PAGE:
2020 has been hard and tough, so the usual fatigue is evermore present. However, as we hope to see a glimmer of the light at the end of the tunnel in 2021, maybe we need to pause and reflect on what good has come from it to take into the new year, rather than just slamming the diary with goals and challenges.
Personally, I’ve never set New Year’s resolutions. They’ve just never appealed to me. As a coach, I am of course in the business of setting goals, but how, why and when we set them is just as important as the goal itself.
By incorporating goal setting into our lives all year round, we can make more meaningful, achievable and positive steps towards change. When I think back to the goals that I have met and sustained, such as stopping drinking or training for a marathon, they weren’t linked to New Year or a specific campaign. I made those decisions because they were right for me, I had a real desire to make the change and I therefore implemented that change when it was right for me to do so.
There’s this big pressure to start a whole new year with a clean slate and, let’s be honest, there won’t be many of us looking back on 2020 fondly. But if we focus solely on clearing away the negatives we’ll be constantly reinforcing that negativity, rather than focusing on the positives – which is a much better way to embrace change.
So, here are a few tips to get you started if you do feel like now is the right time to make change…
Celebrate your positive habits
Reflect on the positive habits you’ve grown during 2020. It’s been a year of change for so many reasons and, while we don’t have to look far to find the negatives, there will no doubt be plenty of positives if we look for them. For example, have you spent more time calling friends or family because you’ve not been able to meet up in person? Have you learnt a new form of exercise to replace your usual team sports? Has working from home enabled you to spend more time with your children or your partner, for example?
All of these small habits you can start to build into your routine going forward – even once the restrictions have eased. Throw new forms of exercise into the mix. Set yourself reminders for a family WhatsApp call. And try implementing stronger boundaries around your work and home life.
If you don’t usually exercise and then sign your life away with an annual gym membership on January 1st, do you really think that, come February, you’ll still be going in at 6am every weekday morning? Let’s face it, it’s highly unlikely. However, you could start making gradual changes that grow into habits, rather than panic-committing to unreasonable and, often, gruelling challenges.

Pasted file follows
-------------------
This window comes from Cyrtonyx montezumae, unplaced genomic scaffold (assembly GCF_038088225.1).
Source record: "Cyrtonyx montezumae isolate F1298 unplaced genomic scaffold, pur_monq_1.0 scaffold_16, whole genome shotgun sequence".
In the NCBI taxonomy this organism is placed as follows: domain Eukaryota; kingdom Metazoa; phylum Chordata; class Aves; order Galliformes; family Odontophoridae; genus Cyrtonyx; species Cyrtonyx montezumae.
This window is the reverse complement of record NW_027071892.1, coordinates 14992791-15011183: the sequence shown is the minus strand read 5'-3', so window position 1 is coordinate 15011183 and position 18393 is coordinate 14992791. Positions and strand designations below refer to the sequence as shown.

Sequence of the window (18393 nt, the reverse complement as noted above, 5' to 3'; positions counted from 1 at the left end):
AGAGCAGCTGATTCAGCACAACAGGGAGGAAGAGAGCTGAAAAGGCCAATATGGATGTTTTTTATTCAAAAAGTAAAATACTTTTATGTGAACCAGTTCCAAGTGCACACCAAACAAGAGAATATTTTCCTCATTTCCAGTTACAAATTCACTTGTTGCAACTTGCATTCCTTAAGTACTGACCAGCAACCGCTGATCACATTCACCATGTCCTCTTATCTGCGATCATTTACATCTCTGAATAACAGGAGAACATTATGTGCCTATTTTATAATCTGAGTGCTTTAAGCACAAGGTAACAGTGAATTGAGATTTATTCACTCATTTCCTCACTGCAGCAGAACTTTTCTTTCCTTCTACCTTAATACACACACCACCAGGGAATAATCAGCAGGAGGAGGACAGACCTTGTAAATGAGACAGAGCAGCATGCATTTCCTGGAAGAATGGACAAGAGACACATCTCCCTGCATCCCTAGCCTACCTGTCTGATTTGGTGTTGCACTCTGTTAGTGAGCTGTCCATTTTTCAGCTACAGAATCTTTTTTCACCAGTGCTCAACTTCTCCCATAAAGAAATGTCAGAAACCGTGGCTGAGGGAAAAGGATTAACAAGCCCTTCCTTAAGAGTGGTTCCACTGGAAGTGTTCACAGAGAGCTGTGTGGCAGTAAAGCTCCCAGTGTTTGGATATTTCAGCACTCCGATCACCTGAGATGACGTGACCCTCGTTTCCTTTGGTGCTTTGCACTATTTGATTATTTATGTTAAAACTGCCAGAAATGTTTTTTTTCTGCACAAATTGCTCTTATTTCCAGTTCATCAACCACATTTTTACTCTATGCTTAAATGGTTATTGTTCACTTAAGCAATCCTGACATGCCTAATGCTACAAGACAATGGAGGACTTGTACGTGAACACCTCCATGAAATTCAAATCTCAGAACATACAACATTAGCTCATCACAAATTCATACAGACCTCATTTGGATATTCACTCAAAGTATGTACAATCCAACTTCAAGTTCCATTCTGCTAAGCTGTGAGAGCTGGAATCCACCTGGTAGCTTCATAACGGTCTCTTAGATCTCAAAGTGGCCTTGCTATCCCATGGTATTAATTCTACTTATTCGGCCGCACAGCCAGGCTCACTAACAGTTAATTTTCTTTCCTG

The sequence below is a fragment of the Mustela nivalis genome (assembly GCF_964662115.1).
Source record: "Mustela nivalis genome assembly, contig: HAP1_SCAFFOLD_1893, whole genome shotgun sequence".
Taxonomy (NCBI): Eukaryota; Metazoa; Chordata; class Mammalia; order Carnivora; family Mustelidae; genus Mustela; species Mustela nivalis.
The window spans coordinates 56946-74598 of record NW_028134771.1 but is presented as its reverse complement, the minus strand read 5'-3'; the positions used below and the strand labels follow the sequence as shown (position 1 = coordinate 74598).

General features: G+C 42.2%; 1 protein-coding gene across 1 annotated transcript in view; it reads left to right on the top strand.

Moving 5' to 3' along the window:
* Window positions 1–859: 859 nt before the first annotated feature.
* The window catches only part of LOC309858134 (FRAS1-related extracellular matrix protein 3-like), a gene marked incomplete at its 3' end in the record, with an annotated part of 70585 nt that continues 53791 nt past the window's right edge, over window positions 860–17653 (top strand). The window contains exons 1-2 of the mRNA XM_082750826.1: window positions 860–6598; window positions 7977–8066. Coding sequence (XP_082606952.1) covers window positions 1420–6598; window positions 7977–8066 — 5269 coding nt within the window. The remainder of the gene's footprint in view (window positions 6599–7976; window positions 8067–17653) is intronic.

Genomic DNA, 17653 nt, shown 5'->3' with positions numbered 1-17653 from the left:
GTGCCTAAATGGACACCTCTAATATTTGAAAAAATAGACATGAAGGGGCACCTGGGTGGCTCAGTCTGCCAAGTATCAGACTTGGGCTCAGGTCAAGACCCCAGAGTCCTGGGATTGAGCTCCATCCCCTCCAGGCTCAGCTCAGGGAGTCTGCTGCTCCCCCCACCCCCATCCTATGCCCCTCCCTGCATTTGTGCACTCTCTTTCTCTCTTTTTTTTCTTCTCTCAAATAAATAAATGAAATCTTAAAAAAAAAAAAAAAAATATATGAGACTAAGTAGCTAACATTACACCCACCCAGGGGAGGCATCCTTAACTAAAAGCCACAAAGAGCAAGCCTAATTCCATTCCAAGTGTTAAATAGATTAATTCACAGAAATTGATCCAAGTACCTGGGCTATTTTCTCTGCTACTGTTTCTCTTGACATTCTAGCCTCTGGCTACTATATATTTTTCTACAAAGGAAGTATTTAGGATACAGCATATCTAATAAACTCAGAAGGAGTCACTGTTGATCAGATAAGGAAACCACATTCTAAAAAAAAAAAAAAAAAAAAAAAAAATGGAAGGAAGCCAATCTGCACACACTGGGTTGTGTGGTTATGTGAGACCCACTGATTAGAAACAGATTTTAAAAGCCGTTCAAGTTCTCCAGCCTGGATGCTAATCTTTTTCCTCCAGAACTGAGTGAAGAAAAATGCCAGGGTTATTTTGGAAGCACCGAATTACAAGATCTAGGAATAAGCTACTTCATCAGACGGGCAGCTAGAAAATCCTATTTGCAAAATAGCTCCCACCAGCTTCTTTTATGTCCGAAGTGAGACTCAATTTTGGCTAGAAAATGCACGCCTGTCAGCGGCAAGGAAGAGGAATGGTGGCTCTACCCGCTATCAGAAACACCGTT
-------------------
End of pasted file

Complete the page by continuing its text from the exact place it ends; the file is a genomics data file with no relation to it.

If you’re an all or nothing person who sets high targets and you don’t manage to complete them, you could end up feeling as though you’ve failed and feel less motivated to keep going. Small steps and trying new activities are much more positive ways to embedding new habits into your daily life for the longer-term.
Start by promising yourself that you’ll try out some different forms of exercise – perhaps a regular walk in the park and an online resistance class. Find out what it is that you enjoy and only then, if you really believe the gym is the way forward, should you make that commitment.
Consider the multiple benefits of your goals
We focus so much on the negative reasons to do something. For example, the idea that you need to be a certain weight, or that you need to lose so many inches from your waist – and these really aren’t great motivators because they reinforce negative views of yourself.
However, if, for example, you wanted to start experimenting with cooking and learning new cookery skills, you will automatically reduce your fast food intake as a by-product of this positive activity. And, as mentioned before, don’t be all or nothing about it. Is the occasional takeaway really going to make a big difference?
New Year’s resolutions are all too often about detox, punishing yourself or training hard at the gym. But there should also be an element of self-care in setting your goals. We know that we need a whole raft of different tools and techniques to pool from to balance our self-care and we need to start prioritising things like rest, relaxation and fun. In fact, make these your top priority.
Ditch the resolutions – make a manifesto instead
In summary, we’ve learned so much this year about our need for re-charging and re-focusing and this should absolutely be part of a new mantra. Resolutions are all too often absolute, all or nothing, gruelling commitments. Why not set yourself a manifesto instead? Make sure its driven by you and your values – not what you think the world expects of you. And do it in a way that works on many different marginal gains and incorporates rest. This way, you’ll develop lots of habits that you can cultivate, grow and sustain.
To find out more about managing your Mental Wealth, check out my online coaching course.